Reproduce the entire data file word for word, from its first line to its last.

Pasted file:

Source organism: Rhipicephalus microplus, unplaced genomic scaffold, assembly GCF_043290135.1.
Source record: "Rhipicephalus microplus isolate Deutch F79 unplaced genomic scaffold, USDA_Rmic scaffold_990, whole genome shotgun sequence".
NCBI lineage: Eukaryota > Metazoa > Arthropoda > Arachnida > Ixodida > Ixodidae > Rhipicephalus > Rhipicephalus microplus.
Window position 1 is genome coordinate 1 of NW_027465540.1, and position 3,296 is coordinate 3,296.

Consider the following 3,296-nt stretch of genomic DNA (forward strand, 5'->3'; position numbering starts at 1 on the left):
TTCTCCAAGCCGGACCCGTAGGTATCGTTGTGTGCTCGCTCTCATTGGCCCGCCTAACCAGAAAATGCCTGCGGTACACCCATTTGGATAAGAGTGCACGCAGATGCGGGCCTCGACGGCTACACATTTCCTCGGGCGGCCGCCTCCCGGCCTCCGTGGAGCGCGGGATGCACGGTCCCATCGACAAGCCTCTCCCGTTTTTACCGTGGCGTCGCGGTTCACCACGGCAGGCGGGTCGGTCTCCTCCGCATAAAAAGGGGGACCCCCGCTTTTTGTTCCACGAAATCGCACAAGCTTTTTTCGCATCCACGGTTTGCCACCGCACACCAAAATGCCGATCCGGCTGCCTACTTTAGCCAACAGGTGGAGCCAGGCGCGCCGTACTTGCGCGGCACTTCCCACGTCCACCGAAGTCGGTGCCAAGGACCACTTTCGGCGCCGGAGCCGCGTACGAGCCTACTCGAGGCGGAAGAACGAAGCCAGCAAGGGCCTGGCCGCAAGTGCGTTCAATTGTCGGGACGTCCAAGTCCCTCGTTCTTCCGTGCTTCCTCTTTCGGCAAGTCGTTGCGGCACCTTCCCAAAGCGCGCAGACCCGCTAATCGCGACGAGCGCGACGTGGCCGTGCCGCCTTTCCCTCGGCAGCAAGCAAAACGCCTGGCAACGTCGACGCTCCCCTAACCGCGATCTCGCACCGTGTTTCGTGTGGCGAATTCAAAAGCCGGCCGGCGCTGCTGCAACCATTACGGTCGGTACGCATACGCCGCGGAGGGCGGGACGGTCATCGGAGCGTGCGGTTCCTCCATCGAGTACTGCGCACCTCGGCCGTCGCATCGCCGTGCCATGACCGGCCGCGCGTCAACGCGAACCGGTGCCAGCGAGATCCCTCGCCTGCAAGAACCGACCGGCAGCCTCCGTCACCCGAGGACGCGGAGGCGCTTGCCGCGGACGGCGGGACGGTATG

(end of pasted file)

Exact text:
Source organism: Rhipicephalus microplus, unplaced genomic scaffold, assembly GCF_043290135.1.
Source record: "Rhipicephalus microplus isolate Deutch F79 unplaced genomic scaffold, USDA_Rmic scaffold_990, whole genome shotgun sequence".
NCBI lineage: Eukaryota > Metazoa > Arthropoda > Arachnida > Ixodida > Ixodidae > Rhipicephalus > Rhipicephalus microplus.
Window position 1 is genome coordinate 1 of NW_027465540.1, and position 3,296 is coordinate 3,296.

Consider the following 3,296-nt stretch of genomic DNA (forward strand, 5'->3'; position numbering starts at 1 on the left):
TTCTCCAAGCCGGACCCGTAGGTATCGTTGTGTGCTCGCTCTCATTGGCCCGCCTAACCAGAAAATGCCTGCGGTACACCCATTTGGATAAGAGTGCACGCAGATGCGGGCCTCGACGGCTACACATTTCCTCGGGCGGCCGCCTCCCGGCCTCCGTGGAGCGCGGGATGCACGGTCCCATCGACAAGCCTCTCCCGTTTTTACCGTGGCGTCGCGGTTCACCACGGCAGGCGGGTCGGTCTCCTCCGCATAAAAAGGGGGACCCCCGCTTTTTGTTCCACGAAATCGCACAAGCTTTTTTCGCATCCACGGTTTGCCACCGCACACCAAAATGCCGATCCGGCTGCCTACTTTAGCCAACAGGTGGAGCCAGGCGCGCCGTACTTGCGCGGCACTTCCCACGTCCACCGAAGTCGGTGCCAAGGACCACTTTCGGCGCCGGAGCCGCGTACGAGCCTACTCGAGGCGGAAGAACGAAGCCAGCAAGGGCCTGGCCGCAAGTGCGTTCAATTGTCGGGACGTCCAAGTCCCTCGTTCTTCCGTGCTTCCTCTTTCGGCAAGTCGTTGCGGCACCTTCCCAAAGCGCGCAGACCCGCTAATCGCGACGAGCGCGACGTGGCCGTGCCGCCTTTCCCTCGGCAGCAAGCAAAACGCCTGGCAACGTCGACGCTCCCCTAACCGCGATCTCGCACCGTGTTTCGTGTGGCGAATTCAAAAGCCGGCCGGCGCTGCTGCAACCATTACGGTCGGTACGCATACGCCGCGGAGGGCGGGACGGTCATCGGAGCGTGCGGTTCCTCCATCGAGTACTGCGCACCTCGGCCGTCGCATCGCCGTGCCATGACCGGCCGCGCGTCAACGCGAACCGGTGCCAGCGAGATCCCTCGCCTGCAAGAACCGACCGGCAGCCTCCGTCACCCGAGGACGCGGAGGCGCTTGCCGCGGACGGCGGGACGGTATG